A quick-drying protective film produced by solvent evaporation. Early recipes in 16th century Europe used soft natural resins, such as benzoin, anime or balsam dissolved in alcohol. By the 19th century, picture varnishes primarily contained dammar and mastic resins dissolved in turpentine. Popular furniture varnishes contained shellac or copal dissolved in ethanol. Spirit varnishes harden by the evaporation of the solvent to form a clear solid film. Natural resin varnishes yellow and become brittle with age.
Synonyms and Related Terms
barniz al alcohol (Esp.); vernice ad alcol (It); vernice a spirito (It); alcohol varnish; alcohol-resin varnish; French polish; spirit of wine varnish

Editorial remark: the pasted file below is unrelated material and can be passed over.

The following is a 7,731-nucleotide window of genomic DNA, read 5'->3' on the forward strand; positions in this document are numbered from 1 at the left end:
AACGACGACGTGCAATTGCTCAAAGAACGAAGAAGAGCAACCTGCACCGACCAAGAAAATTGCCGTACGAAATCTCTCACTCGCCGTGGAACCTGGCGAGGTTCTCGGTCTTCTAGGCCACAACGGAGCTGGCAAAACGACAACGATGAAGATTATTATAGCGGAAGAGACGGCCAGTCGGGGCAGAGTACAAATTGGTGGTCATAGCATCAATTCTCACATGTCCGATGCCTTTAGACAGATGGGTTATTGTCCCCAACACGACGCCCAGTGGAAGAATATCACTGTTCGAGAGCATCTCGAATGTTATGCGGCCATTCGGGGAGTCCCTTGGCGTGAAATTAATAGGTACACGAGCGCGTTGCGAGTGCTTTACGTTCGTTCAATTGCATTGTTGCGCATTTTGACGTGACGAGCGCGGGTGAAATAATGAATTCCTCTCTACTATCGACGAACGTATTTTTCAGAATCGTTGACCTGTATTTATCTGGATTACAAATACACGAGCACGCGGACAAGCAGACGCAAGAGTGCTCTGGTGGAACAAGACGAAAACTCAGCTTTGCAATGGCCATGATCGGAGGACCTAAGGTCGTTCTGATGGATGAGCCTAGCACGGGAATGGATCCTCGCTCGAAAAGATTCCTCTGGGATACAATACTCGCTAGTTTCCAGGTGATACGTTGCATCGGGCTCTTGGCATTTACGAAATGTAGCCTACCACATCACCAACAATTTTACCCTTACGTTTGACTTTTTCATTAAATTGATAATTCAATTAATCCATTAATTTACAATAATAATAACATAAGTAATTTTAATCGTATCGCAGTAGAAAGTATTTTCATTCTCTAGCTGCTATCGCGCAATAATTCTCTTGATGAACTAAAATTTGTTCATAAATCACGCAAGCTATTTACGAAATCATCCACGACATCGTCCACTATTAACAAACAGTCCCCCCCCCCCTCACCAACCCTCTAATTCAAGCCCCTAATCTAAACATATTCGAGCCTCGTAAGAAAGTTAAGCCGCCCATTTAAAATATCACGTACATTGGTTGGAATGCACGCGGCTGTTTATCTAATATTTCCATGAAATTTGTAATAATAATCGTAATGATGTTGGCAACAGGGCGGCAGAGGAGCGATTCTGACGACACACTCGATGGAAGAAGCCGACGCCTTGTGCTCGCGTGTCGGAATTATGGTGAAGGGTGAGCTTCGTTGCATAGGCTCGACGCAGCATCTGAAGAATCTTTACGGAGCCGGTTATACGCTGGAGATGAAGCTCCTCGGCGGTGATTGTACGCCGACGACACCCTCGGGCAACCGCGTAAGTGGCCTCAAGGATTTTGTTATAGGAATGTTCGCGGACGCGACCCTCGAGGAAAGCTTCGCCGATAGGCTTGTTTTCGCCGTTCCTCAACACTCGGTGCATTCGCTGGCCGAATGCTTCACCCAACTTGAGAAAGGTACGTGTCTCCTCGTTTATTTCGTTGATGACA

Sources Checked for Data in Record
- R. J. Gettens, G.L. Stout, Painting Materials, A Short Encyclopaedia, Dover Publications, New York, 1966
- G.S.Brady, Materials Handbook, McGraw-Hill Book Co., New York, 1971 Comment: p. 842
- Reed Kay, The Painter's Guide To Studio Methods and Materials, Prentice-Hall, Inc., Englewood Cliffs, NJ, 1983
- Ralph Mayer, A Dictionary of Art Terms and Techniques, Harper and Row Publishers, New York, 1969 (also 1945 printing)
- ASTM, "Standard Terminology Relating to Paint, Varnish, Lacquer and Related Products", Annual Book of ASTM Standards, Section 6, Paints, Related Coatings and Aromatics, ASTM, D16, 7-Jan, Jul-96
- Dictionary of Building Preservation, Ward Bucher, ed., John Wiley & Sons, Inc., New York City, 1996
- Paint in America, Robert Moss (ed.), John Wiley & Sons, New York, 1994 Comment: Ian Bristow "House Painting in Britain "
- Art and Architecture Thesaurus Online, http://www.getty.edu/research/tools/vocabulary/aat/, J. Paul Getty Trust, Los Angeles, 2000